What To Do With a Bad Employee

corrective action, Termination

Businesses take a big risk when hiring employees of different experiences and personality types, so when the team has a toxic employee, the business and everything related to the business can be in danger.  Even when the bad or toxic employee is known, it can be difficult trying to remold them into an engaged and happy employee so here’s what to do with a bad employee.

What To Do With a Bad Employee

  1. Assess the situation.  Before you can make any judgments on the employee, you need to do some research on the employee’s behavior and work performance.  You’ll want to dig into all the past and current performance metrics, any employee surveys or feedback, and review notes from past meetings. As you start to better understand how the employee turned bad or toxic, check in with HR to get some guidance on what additional intel you’d need to properly understand the situation.
  2. Determine if corrective action is needed.  Once you’ve assessed the situation, you’ll want to figure out if taking corrective action with the employee is an option.  Typically, when you do not have past documentation of any performance or behavioral issues, corrective action with help both you and the business. Disciplining employees by using a corrective action plan can help kickstart the process of trying to rehabilitate the employee.
  3. Check in with HR.  Depending on your organization’s policies and the employee issue, it may be difficult to figure out which course of action to take.  HR is your best resource to help you make the right decisions and can help determine if corrective action or termination is the best course of action.
  4. Openly communicate with the employee.  Once you’ve gone through the first three steps, it’s time to have a conversation with the employee to understand their perspective.  This will help clarify any potential issues and can help you decide if any corrective action should be taken. 
  5. Consider termination.  If everything has been researched, communication has happened between the employee and HR, and the employee continues to be bad or toxic, then firing the employee becomes a real option. Discuss with HR if you’re considering firing the employee so you can ensure the business stays protected if the employee needs to be terminated. 

How to Train Managers on Termination

Termination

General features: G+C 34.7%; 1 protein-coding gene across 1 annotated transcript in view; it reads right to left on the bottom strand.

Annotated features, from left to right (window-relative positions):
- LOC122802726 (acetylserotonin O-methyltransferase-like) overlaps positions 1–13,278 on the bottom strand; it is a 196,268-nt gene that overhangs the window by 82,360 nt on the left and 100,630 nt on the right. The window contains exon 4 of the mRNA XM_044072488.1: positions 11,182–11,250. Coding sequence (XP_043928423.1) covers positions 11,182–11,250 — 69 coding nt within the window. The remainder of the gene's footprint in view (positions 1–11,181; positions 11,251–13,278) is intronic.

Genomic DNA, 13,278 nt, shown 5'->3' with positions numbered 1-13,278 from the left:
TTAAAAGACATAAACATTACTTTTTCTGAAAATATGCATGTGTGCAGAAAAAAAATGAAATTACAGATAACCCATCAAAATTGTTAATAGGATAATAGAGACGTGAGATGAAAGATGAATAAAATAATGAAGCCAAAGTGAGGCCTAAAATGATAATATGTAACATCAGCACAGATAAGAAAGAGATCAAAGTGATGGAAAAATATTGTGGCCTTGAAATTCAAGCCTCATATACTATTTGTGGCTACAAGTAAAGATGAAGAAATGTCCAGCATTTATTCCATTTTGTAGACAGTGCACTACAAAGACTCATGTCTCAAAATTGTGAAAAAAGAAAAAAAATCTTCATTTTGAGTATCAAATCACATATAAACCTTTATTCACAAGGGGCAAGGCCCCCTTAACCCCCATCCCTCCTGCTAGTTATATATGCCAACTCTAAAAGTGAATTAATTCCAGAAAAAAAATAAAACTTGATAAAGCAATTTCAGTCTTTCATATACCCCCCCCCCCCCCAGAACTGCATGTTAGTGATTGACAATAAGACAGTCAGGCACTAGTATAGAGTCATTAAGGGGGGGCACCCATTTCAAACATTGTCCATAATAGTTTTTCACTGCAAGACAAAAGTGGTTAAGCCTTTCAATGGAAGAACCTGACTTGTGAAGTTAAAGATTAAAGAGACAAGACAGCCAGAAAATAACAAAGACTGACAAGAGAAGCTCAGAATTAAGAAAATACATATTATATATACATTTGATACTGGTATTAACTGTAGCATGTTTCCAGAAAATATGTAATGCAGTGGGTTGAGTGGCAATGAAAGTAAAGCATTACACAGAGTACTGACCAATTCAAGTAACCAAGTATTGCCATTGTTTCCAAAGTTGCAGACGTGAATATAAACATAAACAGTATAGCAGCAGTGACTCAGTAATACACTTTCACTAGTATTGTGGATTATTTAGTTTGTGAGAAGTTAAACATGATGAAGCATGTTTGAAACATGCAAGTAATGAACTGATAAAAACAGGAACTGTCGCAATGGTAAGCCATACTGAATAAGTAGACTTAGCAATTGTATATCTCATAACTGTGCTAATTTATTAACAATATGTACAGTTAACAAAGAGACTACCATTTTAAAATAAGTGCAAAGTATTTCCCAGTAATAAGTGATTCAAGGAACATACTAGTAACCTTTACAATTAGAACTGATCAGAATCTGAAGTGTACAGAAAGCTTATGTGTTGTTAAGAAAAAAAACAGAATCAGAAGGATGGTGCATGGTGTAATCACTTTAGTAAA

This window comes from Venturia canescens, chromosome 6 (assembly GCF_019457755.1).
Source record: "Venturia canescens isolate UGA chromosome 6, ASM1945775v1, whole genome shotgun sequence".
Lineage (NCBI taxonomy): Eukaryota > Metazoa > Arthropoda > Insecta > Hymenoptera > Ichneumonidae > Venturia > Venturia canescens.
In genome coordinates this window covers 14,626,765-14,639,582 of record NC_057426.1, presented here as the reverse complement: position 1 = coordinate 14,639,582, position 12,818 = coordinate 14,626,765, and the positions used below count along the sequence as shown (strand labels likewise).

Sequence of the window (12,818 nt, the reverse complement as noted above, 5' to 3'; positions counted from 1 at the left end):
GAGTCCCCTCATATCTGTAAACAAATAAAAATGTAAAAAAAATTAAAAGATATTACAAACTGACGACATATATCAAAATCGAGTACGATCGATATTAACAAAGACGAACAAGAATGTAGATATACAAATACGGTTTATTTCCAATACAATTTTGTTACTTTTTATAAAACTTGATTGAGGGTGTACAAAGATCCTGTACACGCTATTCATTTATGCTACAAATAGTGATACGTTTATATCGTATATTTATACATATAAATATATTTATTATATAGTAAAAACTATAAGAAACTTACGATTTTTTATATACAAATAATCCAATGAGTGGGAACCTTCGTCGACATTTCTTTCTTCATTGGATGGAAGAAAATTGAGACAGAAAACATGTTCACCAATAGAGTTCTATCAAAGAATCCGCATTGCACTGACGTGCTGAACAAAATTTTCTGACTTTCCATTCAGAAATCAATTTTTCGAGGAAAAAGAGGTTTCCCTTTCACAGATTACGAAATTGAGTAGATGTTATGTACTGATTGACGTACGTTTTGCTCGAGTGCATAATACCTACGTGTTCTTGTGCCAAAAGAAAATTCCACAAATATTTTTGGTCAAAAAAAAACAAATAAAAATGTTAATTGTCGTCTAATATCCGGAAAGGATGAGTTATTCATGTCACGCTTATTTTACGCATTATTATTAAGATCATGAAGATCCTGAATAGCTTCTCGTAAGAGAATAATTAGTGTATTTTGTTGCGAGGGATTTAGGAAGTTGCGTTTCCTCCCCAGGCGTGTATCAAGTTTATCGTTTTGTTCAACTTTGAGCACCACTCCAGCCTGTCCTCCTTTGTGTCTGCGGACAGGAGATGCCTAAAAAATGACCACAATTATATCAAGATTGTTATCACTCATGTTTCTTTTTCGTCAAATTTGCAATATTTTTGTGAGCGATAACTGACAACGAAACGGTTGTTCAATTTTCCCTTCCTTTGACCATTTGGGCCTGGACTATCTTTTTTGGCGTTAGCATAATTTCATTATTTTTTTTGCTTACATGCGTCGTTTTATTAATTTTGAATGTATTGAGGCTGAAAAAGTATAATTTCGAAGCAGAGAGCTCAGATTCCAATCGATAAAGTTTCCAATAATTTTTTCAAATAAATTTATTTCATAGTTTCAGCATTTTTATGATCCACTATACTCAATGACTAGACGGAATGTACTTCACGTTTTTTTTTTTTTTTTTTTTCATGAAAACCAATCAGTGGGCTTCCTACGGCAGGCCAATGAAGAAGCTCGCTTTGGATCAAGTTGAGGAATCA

As an HR team, you have a tall order balancing between recruiting, talent development, and enforcing company policy.  And while most managers do well in day-to-day management of their employees, when it comes to firing them, they could feel very lost. It’s important to train all managers in tasks and processes that help mitigate risk to the company, especially on terminating employees. 

Training Managers on Employee Termination

  1. The importance of training.  The training helps to protect the business and provide the right tools to ensure the process is standardized and done the same across the company.  If the process is followed correctly and is done the same for every employee that’s fired, then it significantly decreases risk of a wrongful termination lawsuit related to being treated unfairly and creates less confusion amongst managers about what the right process is.
  2. The most important points to focus on.  There are a handful of topics that managers need to understand before terminations can happen. 
    • Managers need to have a good understanding of documentation and what the corrective action process is.  This helps ensure they understand there’s a whole set of steps to follow before even considering terminating an employee.
    • Managers also need to be able to objectively articulate why the employee is to be terminated.  There are main categories of reasons, with the basics including unsatisfactory performance, a change in organizational structure, and direct misconduct. They need to understand if they even have the authority to fire an employee.
    • The process and tools used to get a termination approved. It’s helpful to walk managers through an example case scenario to ensure they understand.
    • How to conduct a termination meeting is vital to ensure the manager does not say anything that could endanger the company.  Make sure to avoid small talk, remain calm, and try to direct the meeting in an organized manner to avoid any misleading communication. 
  3. Have reference guides available.  Managers just learned a lot of new information. It’s important to have the information used in the training available and easily accessible. Depending on the employees they’re responsible for, the need to terminate an employee could happen their first month or after their first year.
  4. Don’t be afraid to enforce the rules.  Managers represent the company and are the first line of defense against any possible employee issues that can pose a risk to the business. If a manager is not following the policy the HR team has set forth, they’ll need corrective action, or else they may not be fit to be a manager with direct reports. At the end of the day, the business needs to be protected before it can do anything else (especially grow revenue).

Bambee gives Managers and HR Teams the right tools to fire an employee the right way without worry about any additional training. Best-practice guides and tips are available at every step to ensure each Manager follows the same process the right way every time. Find out more at www.bambee.com.

-The Bambee Team